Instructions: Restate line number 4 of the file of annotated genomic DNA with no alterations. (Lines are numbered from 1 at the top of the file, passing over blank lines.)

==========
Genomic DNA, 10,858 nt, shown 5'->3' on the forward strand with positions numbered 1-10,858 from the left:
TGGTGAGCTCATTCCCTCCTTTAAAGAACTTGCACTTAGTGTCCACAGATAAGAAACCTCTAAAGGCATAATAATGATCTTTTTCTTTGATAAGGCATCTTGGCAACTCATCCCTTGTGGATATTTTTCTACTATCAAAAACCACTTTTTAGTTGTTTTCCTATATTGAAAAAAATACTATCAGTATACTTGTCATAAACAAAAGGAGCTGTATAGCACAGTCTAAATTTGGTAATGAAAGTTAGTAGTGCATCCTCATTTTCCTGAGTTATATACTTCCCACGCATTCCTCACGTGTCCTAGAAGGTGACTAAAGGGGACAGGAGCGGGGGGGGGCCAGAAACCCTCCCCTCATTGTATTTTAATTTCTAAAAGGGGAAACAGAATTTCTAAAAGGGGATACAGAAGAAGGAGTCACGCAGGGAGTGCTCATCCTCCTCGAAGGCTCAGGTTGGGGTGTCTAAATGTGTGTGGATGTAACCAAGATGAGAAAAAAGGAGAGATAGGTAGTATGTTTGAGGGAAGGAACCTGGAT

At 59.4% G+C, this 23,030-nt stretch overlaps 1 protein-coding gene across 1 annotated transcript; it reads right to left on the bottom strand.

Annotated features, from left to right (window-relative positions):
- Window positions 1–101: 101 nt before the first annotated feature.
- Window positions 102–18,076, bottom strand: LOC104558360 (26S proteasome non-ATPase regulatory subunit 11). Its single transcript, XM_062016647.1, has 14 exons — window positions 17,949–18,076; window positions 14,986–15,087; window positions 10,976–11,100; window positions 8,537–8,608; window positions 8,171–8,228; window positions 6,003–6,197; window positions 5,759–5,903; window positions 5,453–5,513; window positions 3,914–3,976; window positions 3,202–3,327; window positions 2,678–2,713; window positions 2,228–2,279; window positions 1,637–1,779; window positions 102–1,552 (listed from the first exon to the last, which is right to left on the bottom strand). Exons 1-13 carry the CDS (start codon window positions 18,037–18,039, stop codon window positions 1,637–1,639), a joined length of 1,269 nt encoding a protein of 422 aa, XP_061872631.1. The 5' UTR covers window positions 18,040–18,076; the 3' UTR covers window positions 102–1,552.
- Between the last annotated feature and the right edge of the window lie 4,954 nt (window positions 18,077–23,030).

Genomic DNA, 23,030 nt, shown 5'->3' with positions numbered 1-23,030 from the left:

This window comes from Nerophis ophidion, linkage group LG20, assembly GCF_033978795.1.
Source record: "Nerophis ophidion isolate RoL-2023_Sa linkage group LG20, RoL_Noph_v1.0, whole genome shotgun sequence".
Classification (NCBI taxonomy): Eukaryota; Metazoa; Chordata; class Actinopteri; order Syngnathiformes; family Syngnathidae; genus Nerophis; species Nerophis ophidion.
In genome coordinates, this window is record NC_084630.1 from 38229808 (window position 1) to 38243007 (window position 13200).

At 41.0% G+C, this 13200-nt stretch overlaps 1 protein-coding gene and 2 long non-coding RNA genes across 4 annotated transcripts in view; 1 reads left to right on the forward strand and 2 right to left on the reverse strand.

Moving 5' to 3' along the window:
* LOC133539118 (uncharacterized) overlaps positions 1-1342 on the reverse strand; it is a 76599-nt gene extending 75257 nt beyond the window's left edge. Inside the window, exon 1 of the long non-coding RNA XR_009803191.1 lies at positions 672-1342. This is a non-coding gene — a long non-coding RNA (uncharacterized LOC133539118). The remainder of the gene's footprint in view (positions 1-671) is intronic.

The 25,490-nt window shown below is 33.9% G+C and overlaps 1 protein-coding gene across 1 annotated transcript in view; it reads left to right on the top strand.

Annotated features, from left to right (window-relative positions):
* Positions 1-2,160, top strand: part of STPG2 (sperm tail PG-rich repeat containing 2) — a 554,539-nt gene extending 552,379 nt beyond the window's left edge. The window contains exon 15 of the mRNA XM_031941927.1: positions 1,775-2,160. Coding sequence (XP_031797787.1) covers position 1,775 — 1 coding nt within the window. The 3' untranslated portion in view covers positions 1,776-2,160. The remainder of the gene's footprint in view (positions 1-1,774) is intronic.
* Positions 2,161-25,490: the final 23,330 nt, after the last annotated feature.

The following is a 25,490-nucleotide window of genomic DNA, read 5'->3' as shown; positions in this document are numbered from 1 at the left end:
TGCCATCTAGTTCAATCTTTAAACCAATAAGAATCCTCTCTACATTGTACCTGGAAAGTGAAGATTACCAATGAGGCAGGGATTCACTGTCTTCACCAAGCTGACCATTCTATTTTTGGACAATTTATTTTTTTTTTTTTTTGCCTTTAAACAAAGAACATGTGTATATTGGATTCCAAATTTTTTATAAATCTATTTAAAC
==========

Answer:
Annotated features, from left to right (window-relative positions):